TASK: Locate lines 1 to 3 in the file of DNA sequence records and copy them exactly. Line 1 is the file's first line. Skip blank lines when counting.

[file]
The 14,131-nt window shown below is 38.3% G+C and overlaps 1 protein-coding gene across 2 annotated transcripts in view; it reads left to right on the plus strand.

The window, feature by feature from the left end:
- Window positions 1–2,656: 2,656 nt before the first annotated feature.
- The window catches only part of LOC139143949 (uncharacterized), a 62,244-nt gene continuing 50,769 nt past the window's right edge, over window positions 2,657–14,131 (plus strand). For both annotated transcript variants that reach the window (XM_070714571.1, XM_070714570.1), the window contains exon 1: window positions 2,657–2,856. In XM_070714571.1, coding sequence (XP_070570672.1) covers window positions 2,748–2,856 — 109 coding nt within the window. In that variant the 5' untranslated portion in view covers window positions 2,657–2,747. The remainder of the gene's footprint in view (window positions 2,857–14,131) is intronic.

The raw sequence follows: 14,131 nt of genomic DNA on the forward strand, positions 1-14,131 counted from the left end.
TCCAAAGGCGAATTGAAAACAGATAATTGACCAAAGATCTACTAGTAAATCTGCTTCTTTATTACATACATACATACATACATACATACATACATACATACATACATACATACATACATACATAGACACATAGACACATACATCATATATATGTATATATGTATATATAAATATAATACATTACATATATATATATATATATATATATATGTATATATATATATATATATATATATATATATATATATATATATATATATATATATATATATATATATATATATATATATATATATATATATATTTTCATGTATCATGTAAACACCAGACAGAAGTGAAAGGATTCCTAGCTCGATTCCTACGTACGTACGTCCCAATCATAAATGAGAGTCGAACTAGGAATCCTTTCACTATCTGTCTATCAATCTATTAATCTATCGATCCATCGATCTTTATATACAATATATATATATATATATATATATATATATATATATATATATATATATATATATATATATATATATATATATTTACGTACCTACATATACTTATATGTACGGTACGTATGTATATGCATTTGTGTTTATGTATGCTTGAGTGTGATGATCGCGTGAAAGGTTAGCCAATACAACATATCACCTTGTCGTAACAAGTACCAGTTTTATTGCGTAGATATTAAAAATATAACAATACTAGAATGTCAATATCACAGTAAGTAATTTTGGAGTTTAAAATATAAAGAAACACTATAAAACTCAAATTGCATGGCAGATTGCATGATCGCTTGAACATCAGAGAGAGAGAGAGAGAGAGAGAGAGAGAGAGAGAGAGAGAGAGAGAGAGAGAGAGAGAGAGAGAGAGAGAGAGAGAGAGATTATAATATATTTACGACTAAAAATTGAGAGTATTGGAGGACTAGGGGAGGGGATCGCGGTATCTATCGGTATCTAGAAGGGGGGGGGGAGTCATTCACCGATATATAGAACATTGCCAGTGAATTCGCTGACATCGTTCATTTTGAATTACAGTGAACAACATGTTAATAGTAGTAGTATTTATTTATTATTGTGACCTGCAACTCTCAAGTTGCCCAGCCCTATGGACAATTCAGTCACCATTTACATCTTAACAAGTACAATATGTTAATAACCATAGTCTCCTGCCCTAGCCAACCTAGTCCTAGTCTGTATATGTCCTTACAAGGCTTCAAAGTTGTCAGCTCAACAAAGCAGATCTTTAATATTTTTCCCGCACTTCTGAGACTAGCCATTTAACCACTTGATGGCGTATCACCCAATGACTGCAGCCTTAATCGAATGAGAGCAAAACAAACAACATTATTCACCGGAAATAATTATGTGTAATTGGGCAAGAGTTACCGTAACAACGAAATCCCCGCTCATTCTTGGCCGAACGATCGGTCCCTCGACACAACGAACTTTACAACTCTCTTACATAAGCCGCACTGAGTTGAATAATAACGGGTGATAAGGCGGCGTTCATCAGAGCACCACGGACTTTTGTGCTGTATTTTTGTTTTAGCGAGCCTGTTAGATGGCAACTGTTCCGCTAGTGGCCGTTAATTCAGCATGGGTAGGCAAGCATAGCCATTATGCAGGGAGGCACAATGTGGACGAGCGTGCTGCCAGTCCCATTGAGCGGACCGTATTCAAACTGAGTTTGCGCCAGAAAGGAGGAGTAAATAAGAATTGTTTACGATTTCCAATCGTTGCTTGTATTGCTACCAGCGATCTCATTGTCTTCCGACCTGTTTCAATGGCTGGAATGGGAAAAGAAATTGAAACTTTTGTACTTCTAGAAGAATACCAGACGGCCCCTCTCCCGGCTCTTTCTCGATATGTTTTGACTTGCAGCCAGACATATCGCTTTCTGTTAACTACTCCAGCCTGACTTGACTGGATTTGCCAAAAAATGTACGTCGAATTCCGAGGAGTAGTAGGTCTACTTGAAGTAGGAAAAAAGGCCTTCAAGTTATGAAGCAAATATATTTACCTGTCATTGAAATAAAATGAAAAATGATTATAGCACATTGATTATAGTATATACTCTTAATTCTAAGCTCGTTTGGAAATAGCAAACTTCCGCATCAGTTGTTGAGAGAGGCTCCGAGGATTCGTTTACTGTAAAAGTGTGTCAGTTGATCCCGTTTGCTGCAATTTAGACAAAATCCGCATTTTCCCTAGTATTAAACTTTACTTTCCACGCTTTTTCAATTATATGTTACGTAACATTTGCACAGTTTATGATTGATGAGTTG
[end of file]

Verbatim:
The 14,131-nt window shown below is 38.3% G+C and overlaps 1 protein-coding gene across 2 annotated transcripts in view; it reads left to right on the plus strand.

The window, feature by feature from the left end:
- Window positions 1–2,656: 2,656 nt before the first annotated feature.